The Zoning Process: Challenges for Non-Profit Thrift Stores
Habitat for Humanity Halton-Mississauga-Dufferin has heard on multiple occasions that our ReStores are considered “retail facilities”. This means that they are only allowed to operate on retail lands, or in employment lands with a restriction of 15 to 30 per cent of our net floor space allowed for retail.
To some, the obvious solution would be to just conform to the government’s restrictions or exist in a retail zoning designation. Unfortunately for us, it’s not that simple. Retail lands are extremely expensive for a nonprofit organization like ourselves. They are meant to be developed and inhabited by for-profit corporations that are able to pay the price per square foot. Without the scale of funding that for-profit corporations have, it is difficult, if not sometimes impossible, for us to purchase retail land.
Habitat has decided that it would be difficult to function within that restriction and still provide the funds our organization needs to serve our communities. For anyone that has stepped foot into our ReStores, it becomes obvious fairly quickly that we deal with products that are quite large and take up a lot of space. By limiting that space, the government is limiting the amount of product we can use to fundraise for our upcoming builds.
Our team has worked hard to review provincial, regional, and municipal policy to find out what these designations mean for our organization and how we can solve it. It is important to break down key elements of a “retail store” and demonstrate how we are different, they also explain how we serve government objectives and contribute to our communities.
Sourcing is a part of the operating model which is a key dimension of a retail business model according to an article by the Boston Consulting Group titled “The Elements of a Retail Business Model.”
A big problem with considering us a “retail store” is that it puts us on the same playing field as the Walmarts and Rona’s of the world. This is most evident when it comes to sourcing products.
When it comes to product, we rely completely on donated items. We do not buy products from other merchandisers. Our organization accepts donated items from the community and either repurpose them at our ReVive Centre, discards of them through the proper channels, or puts them on the floors of our ReStores.
However, when it comes to “retail stores,” much of their product is bought from another provider or manufactured internally. This provides more access to consistent products as they can supply with the demand, whereas our ReStores are reliant on timely donations from members of the surrounding communities.
While our ReStores do consist of “product offering,” they are completely distinct from typical “retail stores” and are thus deserving of a separate definition that captures essences of our social enterprise more accurately.
Pricing and Revenue Model
The pricing and revenue model is a part of the customer value proposition which is a key dimension of a retail business model. When it comes to product pricing, we do not sell any of our products at retail price as that is a driving factor for those who visit our locations. This is not the case at many “retail stores” who often sell products at a marked-up rate to increase their profit margins.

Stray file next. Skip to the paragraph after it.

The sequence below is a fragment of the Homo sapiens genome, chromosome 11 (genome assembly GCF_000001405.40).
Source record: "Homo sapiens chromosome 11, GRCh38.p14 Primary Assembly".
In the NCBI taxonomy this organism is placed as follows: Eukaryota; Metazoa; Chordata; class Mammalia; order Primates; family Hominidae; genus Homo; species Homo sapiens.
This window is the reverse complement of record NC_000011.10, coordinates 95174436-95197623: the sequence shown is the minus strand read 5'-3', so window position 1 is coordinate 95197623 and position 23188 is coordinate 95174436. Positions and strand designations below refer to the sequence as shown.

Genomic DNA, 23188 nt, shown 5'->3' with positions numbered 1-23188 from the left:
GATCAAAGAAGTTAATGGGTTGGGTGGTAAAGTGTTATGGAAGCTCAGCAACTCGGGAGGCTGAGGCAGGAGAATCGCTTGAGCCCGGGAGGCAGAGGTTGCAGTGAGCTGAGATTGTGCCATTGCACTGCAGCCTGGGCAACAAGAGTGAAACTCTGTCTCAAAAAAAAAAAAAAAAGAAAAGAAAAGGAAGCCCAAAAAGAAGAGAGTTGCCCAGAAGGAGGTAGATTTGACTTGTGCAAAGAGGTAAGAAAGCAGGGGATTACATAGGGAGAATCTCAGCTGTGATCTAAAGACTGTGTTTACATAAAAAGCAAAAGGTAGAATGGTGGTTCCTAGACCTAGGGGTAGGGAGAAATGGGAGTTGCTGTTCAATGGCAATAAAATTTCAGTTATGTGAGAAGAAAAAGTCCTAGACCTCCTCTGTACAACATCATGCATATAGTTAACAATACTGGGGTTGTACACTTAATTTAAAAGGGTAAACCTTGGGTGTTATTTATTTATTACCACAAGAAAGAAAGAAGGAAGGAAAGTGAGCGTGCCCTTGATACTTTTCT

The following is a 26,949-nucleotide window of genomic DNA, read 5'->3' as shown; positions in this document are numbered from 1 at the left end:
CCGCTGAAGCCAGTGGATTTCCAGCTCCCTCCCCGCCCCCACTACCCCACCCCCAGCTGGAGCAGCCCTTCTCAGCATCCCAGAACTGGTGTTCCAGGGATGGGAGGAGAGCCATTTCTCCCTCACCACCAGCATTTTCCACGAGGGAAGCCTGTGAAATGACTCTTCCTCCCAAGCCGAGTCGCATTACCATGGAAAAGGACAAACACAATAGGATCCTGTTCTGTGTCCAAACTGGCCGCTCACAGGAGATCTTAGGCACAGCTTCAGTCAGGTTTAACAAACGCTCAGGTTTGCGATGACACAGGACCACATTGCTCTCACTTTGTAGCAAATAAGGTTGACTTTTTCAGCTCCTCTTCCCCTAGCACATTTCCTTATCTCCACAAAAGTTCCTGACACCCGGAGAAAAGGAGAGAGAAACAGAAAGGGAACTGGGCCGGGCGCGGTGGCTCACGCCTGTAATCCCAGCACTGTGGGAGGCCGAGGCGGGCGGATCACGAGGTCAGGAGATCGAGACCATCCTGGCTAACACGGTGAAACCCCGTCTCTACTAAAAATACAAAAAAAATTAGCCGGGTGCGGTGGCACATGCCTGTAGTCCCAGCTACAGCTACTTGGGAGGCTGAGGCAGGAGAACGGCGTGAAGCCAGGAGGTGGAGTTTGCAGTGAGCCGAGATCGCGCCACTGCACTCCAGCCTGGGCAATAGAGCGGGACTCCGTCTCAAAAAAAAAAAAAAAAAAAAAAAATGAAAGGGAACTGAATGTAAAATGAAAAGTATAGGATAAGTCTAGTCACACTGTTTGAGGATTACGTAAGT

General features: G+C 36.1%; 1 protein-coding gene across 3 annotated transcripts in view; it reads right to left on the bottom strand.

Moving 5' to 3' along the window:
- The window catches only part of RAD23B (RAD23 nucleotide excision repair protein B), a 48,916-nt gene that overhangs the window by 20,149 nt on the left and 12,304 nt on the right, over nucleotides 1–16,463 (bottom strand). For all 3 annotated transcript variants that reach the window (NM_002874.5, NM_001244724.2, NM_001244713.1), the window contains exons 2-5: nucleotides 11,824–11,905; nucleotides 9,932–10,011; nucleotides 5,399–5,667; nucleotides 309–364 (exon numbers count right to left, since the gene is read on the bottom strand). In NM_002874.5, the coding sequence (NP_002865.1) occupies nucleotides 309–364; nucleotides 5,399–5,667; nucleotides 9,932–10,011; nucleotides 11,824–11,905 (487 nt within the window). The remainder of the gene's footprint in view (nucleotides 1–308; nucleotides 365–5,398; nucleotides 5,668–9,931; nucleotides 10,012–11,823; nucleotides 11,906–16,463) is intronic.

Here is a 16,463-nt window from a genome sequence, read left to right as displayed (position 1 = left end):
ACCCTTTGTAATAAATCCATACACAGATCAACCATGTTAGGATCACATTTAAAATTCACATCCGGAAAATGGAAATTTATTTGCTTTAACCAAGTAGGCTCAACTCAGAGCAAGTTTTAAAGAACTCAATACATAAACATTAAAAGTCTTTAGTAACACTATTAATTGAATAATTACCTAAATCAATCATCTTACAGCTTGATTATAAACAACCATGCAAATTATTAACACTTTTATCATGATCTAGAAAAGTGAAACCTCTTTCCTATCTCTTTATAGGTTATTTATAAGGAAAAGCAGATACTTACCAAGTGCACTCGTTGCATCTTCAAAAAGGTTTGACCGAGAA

In comparison, any revenue generated by the ReStore goes back into home-building for our communities. This is an important part of our model because our donors and those who acquire items from our ReStore both know that they have made an impact in the affordable housing crisis.
This is quite different from for-profit entities whose revenue goes into the bottom line of their Excel spreadsheets. While this is understandable as many businesses require investors to finance the starting up and ongoing short-term problems that might occur, it is still fundamentally different than what our organization does and offers an increased amount of capital to adhere to planning policy mandates.
By forcing our non-profit to have to play by the same rules as for-profit entities, planning authorities force us into situations that require funds that we simply don’t have access to, especially since we are selling our products at discounted rates.
The “shopping experience” is a part of the “customer service proposition ” which is a key dimension of a “retail business model” according to an article by the Boston Consulting Group titled “The Elements of a Retail Business Model.”
Buildings/organizations that are traditionally considered retail stores are filled with full-time and part-time employees. This is not how Habitat for Humanity’s ReStores operate.
Our ReStores are primarily operationalized with the help of community volunteers. There are a few full-time employees in the ReStore, but their jobs focus on volunteer engagement and management. There needs to be oversight, especially in the warehouse where safety, efficiency, and expertise are paramount. Our people are there to ensure the safety of our volunteers and to maintain a consistent set of operating principles while tasks like merchandising, repairing, and inventory are being performed.
Habitat’s shopping experience, another part of the customer value proposition outlined by the Boston Consulting Group, is completely distinct from that of a retail store because our customers will be interacting with members of the community who have volunteered their time to support our organization. This leads to more thoughtful interactions and regular relationships being built than that of a retail store, whose employees are contractually obligated to be there which may detract from the atmosphere of the business.